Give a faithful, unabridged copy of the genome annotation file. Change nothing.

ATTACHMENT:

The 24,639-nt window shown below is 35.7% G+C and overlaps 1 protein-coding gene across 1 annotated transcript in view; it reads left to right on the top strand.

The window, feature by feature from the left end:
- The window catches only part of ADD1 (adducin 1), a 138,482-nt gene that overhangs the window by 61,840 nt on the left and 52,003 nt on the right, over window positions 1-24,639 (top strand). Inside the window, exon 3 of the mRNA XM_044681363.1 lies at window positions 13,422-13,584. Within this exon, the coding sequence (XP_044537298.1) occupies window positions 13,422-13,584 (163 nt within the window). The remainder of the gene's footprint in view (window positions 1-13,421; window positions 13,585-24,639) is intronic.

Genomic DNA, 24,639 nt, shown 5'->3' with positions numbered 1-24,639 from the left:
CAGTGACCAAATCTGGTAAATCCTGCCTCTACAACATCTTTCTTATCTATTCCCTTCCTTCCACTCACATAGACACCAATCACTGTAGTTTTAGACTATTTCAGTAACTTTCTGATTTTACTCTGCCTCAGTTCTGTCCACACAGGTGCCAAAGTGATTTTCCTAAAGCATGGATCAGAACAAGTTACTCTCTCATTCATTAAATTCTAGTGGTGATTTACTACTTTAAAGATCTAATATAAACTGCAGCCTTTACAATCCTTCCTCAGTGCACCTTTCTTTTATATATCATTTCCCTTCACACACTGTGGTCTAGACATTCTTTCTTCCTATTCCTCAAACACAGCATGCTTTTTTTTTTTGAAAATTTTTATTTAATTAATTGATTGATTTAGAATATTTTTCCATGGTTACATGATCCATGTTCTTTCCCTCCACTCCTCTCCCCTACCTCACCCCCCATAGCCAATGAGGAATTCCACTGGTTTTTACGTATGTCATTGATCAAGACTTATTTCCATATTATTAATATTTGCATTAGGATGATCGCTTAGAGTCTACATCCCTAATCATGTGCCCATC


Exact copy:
The 24,639-nt window shown below is 35.7% G+C and overlaps 1 protein-coding gene across 1 annotated transcript in view; it reads left to right on the top strand.

The window, feature by feature from the left end:
- The window catches only part of ADD1 (adducin 1), a 138,482-nt gene that overhangs the window by 61,840 nt on the left and 52,003 nt on the right, over window positions 1-24,639 (top strand). Inside the window, exon 3 of the mRNA XM_044681363.1 lies at window positions 13,422-13,584. Within this exon, the coding sequence (XP_044537298.1) occupies window positions 13,422-13,584 (163 nt within the window). The remainder of the gene's footprint in view (window positions 1-13,421; window positions 13,585-24,639) is intronic.

Genomic DNA, 24,639 nt, shown 5'->3' with positions numbered 1-24,639 from the left:
CAGTGACCAAATCTGGTAAATCCTGCCTCTACAACATCTTTCTTATCTATTCCCTTCCTTCCACTCACATAGACACCAATCACTGTAGTTTTAGACTATTTCAGTAACTTTCTGATTTTACTCTGCCTCAGTTCTGTCCACACAGGTGCCAAAGTGATTTTCCTAAAGCATGGATCAGAACAAGTTACTCTCTCATTCATTAAATTCTAGTGGTGATTTACTACTTTAAAGATCTAATATAAACTGCAGCCTTTACAATCCTTCCTCAGTGCACCTTTCTTTTATATATCATTTCCCTTCACACACTGTGGTCTAGACATTCTTTCTTCCTATTCCTCAAACACAGCATGCTTTTTTTTTTTGAAAATTTTTATTTAATTAATTGATTGATTTAGAATATTTTTCCATGGTTACATGATCCATGTTCTTTCCCTCCACTCCTCTCCCCTACCTCACCCCCCATAGCCAATGAGGAATTCCACTGGTTTTTACGTATGTCATTGATCAAGACTTATTTCCATATTATTAATATTTGCATTAGGATGATCGCTTAGAGTCTACATCCCTAATCATGTGCCCATC